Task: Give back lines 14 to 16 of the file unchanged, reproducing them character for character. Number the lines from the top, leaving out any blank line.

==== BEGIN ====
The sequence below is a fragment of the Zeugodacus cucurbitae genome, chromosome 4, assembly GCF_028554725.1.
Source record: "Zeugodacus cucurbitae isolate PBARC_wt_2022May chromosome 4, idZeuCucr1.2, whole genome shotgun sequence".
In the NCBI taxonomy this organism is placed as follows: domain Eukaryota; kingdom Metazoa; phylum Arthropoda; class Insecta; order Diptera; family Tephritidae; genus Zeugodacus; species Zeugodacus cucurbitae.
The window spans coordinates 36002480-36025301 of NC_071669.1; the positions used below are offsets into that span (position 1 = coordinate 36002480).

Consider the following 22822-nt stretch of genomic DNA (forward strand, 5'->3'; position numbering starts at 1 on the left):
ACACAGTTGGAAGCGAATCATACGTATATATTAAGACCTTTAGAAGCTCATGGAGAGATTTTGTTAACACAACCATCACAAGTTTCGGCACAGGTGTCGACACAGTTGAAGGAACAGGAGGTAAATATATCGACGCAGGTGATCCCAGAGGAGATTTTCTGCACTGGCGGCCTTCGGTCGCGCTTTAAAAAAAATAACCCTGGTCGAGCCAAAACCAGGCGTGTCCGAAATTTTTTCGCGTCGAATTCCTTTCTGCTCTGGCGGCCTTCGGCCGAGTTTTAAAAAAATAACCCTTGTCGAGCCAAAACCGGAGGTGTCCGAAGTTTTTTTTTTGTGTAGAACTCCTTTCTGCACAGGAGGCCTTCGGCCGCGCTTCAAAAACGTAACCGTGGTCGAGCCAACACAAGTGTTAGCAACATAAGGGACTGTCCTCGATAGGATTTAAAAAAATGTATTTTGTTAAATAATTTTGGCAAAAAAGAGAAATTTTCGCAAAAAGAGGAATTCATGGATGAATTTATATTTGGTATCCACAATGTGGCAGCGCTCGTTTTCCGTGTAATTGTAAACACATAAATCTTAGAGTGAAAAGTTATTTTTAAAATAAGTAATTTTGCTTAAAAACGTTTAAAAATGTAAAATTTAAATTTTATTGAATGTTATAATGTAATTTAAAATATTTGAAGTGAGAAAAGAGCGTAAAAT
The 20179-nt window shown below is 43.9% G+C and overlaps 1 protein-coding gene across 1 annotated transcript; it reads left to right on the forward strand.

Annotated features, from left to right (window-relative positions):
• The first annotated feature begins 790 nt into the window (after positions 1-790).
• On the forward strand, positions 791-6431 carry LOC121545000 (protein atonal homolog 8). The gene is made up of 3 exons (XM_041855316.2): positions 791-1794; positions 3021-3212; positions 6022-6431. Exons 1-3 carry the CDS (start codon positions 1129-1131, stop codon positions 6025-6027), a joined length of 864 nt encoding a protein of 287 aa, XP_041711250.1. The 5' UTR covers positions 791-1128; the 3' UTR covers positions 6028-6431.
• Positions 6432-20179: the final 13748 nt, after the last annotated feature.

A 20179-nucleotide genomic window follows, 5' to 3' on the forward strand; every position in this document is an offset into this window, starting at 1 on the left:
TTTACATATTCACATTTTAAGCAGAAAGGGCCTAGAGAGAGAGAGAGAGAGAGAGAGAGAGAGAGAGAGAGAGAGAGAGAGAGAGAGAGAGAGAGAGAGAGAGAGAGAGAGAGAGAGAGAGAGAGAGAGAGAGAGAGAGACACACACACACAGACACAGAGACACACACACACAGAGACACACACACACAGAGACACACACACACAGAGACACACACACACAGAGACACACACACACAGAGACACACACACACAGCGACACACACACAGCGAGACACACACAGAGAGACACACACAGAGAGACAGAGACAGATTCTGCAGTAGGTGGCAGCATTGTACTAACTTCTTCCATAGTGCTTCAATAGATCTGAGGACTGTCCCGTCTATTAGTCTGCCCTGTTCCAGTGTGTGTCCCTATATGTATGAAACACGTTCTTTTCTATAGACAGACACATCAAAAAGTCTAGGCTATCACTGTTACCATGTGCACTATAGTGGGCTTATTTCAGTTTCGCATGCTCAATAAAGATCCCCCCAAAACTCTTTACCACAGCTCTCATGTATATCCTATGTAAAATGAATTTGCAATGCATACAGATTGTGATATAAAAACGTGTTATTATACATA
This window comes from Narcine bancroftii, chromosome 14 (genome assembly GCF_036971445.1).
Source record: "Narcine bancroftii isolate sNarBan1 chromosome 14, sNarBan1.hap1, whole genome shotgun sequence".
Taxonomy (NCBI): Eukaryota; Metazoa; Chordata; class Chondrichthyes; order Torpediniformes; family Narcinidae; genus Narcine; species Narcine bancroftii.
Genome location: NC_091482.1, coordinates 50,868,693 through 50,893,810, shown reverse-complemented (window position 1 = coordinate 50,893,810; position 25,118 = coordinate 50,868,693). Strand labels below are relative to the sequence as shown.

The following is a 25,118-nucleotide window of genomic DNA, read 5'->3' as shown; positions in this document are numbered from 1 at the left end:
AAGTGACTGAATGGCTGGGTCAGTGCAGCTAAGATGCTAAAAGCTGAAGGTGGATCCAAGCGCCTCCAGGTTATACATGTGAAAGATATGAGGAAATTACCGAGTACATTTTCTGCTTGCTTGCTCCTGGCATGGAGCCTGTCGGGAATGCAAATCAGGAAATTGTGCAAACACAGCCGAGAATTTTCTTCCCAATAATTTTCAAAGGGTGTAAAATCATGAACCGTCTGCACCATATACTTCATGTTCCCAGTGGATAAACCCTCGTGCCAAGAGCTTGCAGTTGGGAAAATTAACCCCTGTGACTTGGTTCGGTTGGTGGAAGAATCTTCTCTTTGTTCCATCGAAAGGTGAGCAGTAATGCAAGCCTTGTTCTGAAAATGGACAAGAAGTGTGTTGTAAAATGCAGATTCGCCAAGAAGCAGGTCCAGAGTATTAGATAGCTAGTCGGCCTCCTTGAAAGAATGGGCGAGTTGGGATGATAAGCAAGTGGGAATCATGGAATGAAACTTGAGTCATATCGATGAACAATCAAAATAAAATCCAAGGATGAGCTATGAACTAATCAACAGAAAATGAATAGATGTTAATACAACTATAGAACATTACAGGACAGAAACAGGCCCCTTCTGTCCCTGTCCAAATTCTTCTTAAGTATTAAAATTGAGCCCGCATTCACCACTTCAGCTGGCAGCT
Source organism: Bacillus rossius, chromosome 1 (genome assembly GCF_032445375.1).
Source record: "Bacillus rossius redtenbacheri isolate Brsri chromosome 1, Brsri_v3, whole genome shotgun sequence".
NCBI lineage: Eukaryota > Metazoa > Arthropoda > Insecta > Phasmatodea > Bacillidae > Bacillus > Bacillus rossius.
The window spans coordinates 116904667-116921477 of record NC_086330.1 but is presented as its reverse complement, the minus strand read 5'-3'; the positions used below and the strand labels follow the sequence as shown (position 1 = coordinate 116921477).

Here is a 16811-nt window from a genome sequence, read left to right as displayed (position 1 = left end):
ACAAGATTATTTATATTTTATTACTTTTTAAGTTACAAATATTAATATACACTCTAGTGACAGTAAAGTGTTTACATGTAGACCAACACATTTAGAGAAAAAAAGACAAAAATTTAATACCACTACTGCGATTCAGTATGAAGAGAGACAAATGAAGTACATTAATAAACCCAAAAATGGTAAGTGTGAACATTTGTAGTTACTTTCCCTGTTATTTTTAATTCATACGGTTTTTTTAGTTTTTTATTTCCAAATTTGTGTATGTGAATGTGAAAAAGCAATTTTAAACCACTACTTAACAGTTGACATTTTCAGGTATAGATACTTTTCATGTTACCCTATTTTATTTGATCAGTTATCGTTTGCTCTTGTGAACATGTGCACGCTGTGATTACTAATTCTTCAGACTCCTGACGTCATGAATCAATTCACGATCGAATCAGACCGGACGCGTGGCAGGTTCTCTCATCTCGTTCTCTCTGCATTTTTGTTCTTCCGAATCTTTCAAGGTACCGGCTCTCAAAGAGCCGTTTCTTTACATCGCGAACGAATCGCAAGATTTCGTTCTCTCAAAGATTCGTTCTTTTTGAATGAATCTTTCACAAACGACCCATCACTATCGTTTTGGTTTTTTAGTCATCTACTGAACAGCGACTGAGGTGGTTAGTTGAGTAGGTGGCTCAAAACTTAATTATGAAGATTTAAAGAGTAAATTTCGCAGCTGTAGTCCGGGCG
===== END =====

This window comes from Narcine bancroftii, chromosome 14 (genome assembly GCF_036971445.1).
Source record: "Narcine bancroftii isolate sNarBan1 chromosome 14, sNarBan1.hap1, whole genome shotgun sequence".
Taxonomy (NCBI): Eukaryota; Metazoa; Chordata; class Chondrichthyes; order Torpediniformes; family Narcinidae; genus Narcine; species Narcine bancroftii.